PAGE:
Archive for October, 2009

And I mean that in a literal way. (Perhaps also a figurative way – who knows?)

On Saturday I joined my friend Botond on an excursion with a mountain biking club. We went to a mountain near Bundang, south of Seoul. The group consisted of around twenty foreigners, mostly from North America, but including a Kiwi and a Malaysian (who sounded like Arnold Schwartzenegger, bizarrely). Almost everyone was wearing lycra or fleece with short cargo pants.

I felt out of place in my jeans and sweater – but I don’t really have any even vaguely sporty clothing. I also don’t have a bike, so I was loaned one for the day – a blue mountain bike known as the ‘loaner’. Or possibly ‘loner’ – who knows?

The ride involved a lot of going uphill – either riding or walking – and it was very tiring; especially once we hit the second part of the ride. I’ve ridden bikes on three occasions so far this year, which brings the total number of times I’ve ridden a bike since I was a teenager up to … about three.

In addition to my relative lack of skill, the bike was hard to get the hang of. The seat started off very high, and the gears were unusual. There was a ring around the bar just inside each handle, which you twisted to change gears. It took me a long while to remember which way was up and which down. Plus it was fairly easy to turn them accidentally while trying to simply grasp the handles.

Towards the end of the long, tiring ride, I started to get the hang of things, and to build confidence when it came to going down fairly steep, narrow, uneven forest tracks, and going fast. And, where you get a nice, relatively level stretch of path, it can be quite fun to whizz along, not pedalling (if possible).

At the end, there was a small barbecue held in the middle of the large car park for the nearby lake and spa (in the water at the edge of the lake was a large bungee-jumping tower). I was drained, so I didn’t feel up to much socialising. But I think it (mountain biking) may be something I’ll try again sometime.


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Episode IV: A New Job

I haven’t been updating this blog much recently, which pains me, but I’ve simply had other things to do much of the time. Like spend time with my girlfriend and other relationship-related activities (cooking, cleaning, travelling at the weekend etc), and work – the real kind of work.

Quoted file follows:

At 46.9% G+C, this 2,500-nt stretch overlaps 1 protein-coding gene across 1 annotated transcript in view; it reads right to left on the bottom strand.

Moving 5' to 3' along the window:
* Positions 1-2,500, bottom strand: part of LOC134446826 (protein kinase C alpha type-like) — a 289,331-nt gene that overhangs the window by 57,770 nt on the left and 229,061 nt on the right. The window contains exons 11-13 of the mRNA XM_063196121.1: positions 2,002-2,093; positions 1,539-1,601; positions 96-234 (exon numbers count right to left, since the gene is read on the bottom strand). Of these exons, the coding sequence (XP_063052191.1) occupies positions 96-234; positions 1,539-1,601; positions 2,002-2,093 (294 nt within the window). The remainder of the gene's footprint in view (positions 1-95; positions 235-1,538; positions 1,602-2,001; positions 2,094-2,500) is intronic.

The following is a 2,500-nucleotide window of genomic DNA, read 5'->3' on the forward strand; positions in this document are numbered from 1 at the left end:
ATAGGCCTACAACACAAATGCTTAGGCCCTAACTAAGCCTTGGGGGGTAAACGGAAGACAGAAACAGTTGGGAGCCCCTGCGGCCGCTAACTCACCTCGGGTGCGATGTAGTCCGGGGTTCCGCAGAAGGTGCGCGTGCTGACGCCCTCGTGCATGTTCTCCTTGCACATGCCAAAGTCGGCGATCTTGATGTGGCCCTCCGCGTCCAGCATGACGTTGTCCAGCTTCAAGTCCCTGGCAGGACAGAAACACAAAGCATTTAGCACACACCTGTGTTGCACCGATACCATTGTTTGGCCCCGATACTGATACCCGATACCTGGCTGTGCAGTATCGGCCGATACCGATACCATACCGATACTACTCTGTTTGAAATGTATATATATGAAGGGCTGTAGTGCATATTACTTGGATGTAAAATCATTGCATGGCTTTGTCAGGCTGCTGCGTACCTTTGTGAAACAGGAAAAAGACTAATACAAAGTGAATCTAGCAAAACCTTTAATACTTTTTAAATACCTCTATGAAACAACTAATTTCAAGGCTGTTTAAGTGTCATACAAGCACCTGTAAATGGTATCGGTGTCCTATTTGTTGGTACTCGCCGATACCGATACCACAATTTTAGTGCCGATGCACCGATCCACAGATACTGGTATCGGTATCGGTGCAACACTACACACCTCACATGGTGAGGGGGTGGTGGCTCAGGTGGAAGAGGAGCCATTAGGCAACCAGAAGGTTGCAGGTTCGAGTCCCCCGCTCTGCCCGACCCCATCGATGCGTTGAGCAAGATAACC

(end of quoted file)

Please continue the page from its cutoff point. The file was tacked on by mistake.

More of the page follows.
Two weeks ago, I started working at Educa Korea, a business based in Gangnam-gu (Seoul’s financial centre) that imports educational books and toys and sells them on to schools, hagwons and parents along with supplementary learning materials produced in-house. This latter point is a major part of my job: I have to proofread and write workbooks that accompany many of the textbooks and children’s novels we sell. As such, the work is pretty easy and pretty boring. Not so bad; it reminds me a little of the divisional website work I was doing in Runcorn when I worked for the (erstwhile) Department for Education and Skills. I also teach a little – at the moment just one student twice a week.

The job was essentially got for me by my language exchange partner Ji-hyeon and her boss, Mi-seon, who I’ve been doing a reading class with. I was expecting to be offered some part-time teaching work, but on the morning of my interview, Ji-hyeon let me know that I might be in with a shot at a contents developments post – and that’s what I got. My pay is ₩2.615 million (£1400) a month, thirteen months a year (don’t ask me why – I asked for ₩2.8m, which they accepted, but they wanted to spread it out differently. It’s actually the same deal, I think, as with E-2 visa teaching jobs – the legal requirement is for a bonus month’s pay at the end of a 12-month contract).

I have a 30-45 minute commute every morning and evening (as opposed to the two minute commute I had from my apartment in Nowon to Ginius Academy in the building directly across the street). I get up at seven in the a.m. and have to be at work for nine. I finish at six in the p.m., apart from when I have my class to teach (5:30 – 6:50, Mondays and Thursdays). It’s tiring, but it hasn’t turned out to be as completely draining as I was fearing. I also have a lot of work to do – I have eight workbooks to write by the end of November, along with random proofreading and book reviews (these latter for the purpose of helping Educa decide which books to buy).

Don’t tell anyone, but I’m not really working legally. I still have the visa related to my previous job. As that visa was sponsored by my employer (kind of; I was sponsored by Sharon and E-Castle rather Ginius, who I actually worked for latterly. The whole area of immigration and work is pretty murky) it should, strictly speaking have been cancelled when I stopped working there. I now have to go through the whole visa process again, it seems. Very tedious.

At least I have a job that I like. I always told myself and everyone else that I liked teaching, but, to be honest, I was ambivalent about it. Some classes and some students could be great, but it was mostly a chore, and didn’t really play to my strengths. I hope content development is going to prove more rewarding.

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